Personal alert systems 'téléassistance' boom in France
Personal alert systems for older people – téléassistance – are a growing area and there are several schemes that can help to pay for them
Téléassistance services are a key part of helping people stay in their own homes for longer and typically consist of bracelets or medallions with a button that can be pressed in case of a medical emergency or fall. Some incorporate an automatic fall detector.
Once activated, they connect to a call centre, where staff will make contact through the device – or a speaker and microphone system installed in the room – to check if help is needed. Staff will, if necessary, call for help from a list of friends and family, or the emergency services.
The Connexion contacted several operators but could not find one that runs a full English-speaking service.
One firm said some of its operators speak English, but there is no guarantee one will be on duty at the time of a call.
Téléalarme Assistance Bretagne Sécurité (TABS) in Brittany said it has English speaking customers and issues its call-centre staff with a list of key phrases in English to help deal with them.
Staff at the alert centres should have access to each client’s file, with key information about them, including a list of close relatives or neighbours to call in an emergency, especially those who could call in to physically check on them.
If the person is unable to respond to questions, then the emergency services will be called out immediately as it is assumed they are unconscious or unable to speak.
Téléassistance services are generally run by private firms and associations but some mairies and departmental councils also have them.
Some operate nationally, others in a restricted area.
A good way to find an operator is to check the annuaire (directory) of Points d’Information at the government’s official help website for older people.
Choose Annuaire des points d’information and put in your postcode and a radius.
This will give you a list of local help bodies which should be able to recommend suitable services in your area.
The price of téléassistance is variable but is on average around €20/month.
La Poste has a basic téléassistance offer nationwide at €19.90/month, with a bracelet or medallion system plus a speaker, delivered and installed by your postman or woman.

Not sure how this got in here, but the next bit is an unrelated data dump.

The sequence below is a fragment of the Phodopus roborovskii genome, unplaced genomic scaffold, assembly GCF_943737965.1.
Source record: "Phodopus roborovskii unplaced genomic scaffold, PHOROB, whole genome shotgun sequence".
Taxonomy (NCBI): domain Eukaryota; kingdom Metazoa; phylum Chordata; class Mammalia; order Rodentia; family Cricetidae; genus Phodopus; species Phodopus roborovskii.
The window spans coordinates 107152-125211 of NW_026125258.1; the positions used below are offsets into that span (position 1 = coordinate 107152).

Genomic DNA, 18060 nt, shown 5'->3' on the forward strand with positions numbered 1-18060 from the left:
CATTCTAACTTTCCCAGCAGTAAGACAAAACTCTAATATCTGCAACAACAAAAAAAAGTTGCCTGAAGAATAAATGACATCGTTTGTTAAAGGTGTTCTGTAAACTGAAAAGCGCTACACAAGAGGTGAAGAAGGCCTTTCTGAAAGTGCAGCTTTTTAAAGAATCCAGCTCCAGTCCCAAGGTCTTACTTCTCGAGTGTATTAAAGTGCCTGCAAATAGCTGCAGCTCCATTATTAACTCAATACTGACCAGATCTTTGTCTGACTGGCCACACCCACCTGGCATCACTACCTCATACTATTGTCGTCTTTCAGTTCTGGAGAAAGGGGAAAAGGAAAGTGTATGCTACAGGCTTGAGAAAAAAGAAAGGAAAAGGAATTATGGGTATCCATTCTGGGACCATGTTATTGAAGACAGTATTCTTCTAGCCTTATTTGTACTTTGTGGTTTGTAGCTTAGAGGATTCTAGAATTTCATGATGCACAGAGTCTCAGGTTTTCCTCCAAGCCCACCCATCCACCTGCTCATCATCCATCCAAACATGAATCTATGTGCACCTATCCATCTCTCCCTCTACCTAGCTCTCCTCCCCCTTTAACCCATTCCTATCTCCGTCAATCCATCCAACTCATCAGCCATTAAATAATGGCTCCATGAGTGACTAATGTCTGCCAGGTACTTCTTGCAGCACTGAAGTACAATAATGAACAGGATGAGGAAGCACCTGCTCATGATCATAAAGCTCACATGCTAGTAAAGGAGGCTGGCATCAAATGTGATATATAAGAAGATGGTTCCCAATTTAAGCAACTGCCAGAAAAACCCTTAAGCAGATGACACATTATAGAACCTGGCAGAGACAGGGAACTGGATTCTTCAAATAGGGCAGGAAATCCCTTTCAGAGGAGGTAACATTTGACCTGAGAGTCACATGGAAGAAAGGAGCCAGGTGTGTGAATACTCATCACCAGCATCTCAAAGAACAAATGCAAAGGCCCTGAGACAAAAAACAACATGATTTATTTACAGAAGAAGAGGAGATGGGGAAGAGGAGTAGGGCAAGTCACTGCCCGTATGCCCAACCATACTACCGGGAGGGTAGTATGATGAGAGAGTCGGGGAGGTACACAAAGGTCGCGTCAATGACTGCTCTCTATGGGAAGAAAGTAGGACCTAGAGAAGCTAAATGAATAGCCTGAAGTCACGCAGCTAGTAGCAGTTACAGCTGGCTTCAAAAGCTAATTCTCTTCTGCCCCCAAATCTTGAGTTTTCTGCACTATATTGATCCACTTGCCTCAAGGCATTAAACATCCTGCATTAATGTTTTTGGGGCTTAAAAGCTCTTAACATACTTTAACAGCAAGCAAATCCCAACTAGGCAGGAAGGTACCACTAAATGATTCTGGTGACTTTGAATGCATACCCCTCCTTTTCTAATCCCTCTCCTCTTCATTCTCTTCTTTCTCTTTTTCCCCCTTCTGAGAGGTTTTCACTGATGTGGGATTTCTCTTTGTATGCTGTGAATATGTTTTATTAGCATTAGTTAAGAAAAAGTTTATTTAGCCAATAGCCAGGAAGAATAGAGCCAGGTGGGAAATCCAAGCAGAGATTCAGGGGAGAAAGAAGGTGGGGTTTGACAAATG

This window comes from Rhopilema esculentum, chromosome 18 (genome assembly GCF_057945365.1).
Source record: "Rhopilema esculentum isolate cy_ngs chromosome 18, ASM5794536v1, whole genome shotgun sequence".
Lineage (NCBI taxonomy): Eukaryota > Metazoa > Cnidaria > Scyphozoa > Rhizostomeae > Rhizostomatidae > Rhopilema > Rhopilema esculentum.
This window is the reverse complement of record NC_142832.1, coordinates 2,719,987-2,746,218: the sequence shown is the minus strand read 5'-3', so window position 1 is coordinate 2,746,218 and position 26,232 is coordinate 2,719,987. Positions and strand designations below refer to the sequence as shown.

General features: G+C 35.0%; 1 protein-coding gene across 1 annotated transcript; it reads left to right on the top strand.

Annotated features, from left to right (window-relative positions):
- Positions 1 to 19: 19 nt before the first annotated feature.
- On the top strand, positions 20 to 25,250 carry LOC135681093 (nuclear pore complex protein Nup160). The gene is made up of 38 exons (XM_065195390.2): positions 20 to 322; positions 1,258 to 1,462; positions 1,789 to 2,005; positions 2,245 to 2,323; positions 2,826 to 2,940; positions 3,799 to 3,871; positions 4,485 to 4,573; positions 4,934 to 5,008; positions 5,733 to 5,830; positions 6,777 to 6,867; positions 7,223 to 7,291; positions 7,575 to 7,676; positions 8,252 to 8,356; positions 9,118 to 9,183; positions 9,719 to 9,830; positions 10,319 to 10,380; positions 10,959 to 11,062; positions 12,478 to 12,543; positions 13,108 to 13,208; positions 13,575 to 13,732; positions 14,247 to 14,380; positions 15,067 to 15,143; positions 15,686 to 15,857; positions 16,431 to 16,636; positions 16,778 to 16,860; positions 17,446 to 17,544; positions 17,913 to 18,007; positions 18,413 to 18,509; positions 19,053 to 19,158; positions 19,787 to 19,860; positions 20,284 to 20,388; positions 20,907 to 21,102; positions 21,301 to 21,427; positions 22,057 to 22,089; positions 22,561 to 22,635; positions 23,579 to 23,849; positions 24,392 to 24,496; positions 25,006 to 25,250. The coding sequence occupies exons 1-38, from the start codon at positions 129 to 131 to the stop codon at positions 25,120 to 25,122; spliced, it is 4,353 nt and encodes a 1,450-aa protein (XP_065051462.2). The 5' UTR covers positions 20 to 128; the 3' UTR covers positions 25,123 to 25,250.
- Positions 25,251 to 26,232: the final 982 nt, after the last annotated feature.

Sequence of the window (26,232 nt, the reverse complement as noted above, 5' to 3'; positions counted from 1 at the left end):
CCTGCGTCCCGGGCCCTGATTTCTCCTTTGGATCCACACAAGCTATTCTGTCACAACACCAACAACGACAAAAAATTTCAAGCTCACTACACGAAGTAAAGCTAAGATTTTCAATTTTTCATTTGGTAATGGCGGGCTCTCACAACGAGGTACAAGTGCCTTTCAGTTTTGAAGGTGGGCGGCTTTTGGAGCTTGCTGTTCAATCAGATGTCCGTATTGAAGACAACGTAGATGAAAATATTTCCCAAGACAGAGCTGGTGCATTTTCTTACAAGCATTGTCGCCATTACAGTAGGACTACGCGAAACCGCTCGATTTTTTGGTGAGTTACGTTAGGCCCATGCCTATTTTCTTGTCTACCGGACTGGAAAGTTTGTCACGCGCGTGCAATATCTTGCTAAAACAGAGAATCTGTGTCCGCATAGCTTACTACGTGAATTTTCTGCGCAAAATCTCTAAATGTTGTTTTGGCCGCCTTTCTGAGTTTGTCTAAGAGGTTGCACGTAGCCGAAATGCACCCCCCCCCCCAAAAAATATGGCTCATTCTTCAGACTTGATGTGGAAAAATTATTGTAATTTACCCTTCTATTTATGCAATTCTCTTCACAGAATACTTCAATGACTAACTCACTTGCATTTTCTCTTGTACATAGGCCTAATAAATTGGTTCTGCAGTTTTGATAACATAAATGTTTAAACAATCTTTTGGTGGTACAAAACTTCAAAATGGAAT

You can pay extra for the post workers to do regular call-ins on their rounds.
Points to check with such offers include whether there is an initial installation charge on top of the monthly fee, and whether the equipment is sold to you or on loan.
For example, Nexecur, owned by Crédit Agricole, has an offer with an installation cost of €49.90, then €24.90/month or an optional extra €2.50/month for an additional button unit.
It also has a mobile service for use out of the home with costs including €99 for a special telephone or €34.90 for a smartwatch, plus a subscription of €29.90/month.
Nexecur offers extras such as €3/month for a fall detector, €3/month for a smoke detector connected to the system, and €1/month for access to a “conviviality” platform where you can chat with a listener if you need to talk to someone when there is no emergency.
Some firms, such as Filien, also offer more high-tech options such as heat or movement sensors around the home to check remotely if the person is going about their usual routine. Filien’s service is €49.50/month, including the basic assistance service.
Points to check include how the service makes sure the equipment is working well and batteries are charged.
Many services are eligible for an income tax credit for Service à la personne – an important question to ask.
To claim this, you fill out the sums you have paid in a given year on your annual French tax return, box 7DB.
You can get 50% of the cost as money off income tax and/ or a bank transfer from the tax service within a cost ceiling of total eligible services of €12,000/year, or €13,500 for over-65s, or €20,000 if you have a disabled person’s card.
In other words, if you spend €240/year on a basic service, it will only cost you €120.
If you receive the APA benefit for those with dependency needs, speak to your departmental council, as help for the téléassistance service can be factored into this.
However, if you obtain money towards the service from APA or other aids, the amount of these should be deducted from the sum you claim a tax credit for. Some mairies and departmental councils also offer help towards this. Your mairie or Information Point should be able to advise.
Some only pay towards the service at certain risky times of the year, or for those receiving specific benefits.
Some health mutuelles and pension funds also help.